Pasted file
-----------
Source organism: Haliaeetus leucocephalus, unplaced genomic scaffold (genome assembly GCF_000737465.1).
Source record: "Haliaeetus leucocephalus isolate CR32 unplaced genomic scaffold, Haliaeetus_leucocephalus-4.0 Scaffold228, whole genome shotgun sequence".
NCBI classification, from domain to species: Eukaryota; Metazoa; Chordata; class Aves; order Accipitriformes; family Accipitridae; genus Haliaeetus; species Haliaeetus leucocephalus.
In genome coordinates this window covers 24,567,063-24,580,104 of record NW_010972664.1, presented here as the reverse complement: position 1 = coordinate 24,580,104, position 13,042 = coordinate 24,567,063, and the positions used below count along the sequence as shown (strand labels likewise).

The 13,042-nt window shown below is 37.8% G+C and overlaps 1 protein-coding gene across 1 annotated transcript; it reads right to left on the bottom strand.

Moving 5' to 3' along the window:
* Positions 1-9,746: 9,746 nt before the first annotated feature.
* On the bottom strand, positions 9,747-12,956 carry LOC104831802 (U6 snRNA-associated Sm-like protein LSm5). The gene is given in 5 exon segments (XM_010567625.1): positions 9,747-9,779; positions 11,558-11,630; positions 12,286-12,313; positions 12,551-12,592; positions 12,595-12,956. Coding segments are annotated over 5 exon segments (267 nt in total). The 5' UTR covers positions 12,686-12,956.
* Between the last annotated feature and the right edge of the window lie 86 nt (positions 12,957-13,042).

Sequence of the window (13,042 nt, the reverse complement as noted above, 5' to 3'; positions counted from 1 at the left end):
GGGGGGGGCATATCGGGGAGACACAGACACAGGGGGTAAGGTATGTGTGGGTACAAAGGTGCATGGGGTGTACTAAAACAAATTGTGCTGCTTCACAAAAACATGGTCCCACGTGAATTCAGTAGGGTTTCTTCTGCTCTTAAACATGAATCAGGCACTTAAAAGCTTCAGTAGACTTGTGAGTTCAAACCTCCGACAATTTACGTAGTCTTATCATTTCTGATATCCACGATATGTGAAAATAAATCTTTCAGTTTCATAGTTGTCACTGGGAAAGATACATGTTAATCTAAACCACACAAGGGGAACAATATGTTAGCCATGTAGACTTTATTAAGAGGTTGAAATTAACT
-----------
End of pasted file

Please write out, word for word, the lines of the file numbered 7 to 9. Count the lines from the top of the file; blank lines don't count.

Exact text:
* Positions 1-9,746: 9,746 nt before the first annotated feature.
* On the bottom strand, positions 9,747-12,956 carry LOC104831802 (U6 snRNA-associated Sm-like protein LSm5). The gene is given in 5 exon segments (XM_010567625.1): positions 9,747-9,779; positions 11,558-11,630; positions 12,286-12,313; positions 12,551-12,592; positions 12,595-12,956. Coding segments are annotated over 5 exon segments (267 nt in total). The 5' UTR covers positions 12,686-12,956.
* Between the last annotated feature and the right edge of the window lie 86 nt (positions 12,957-13,042).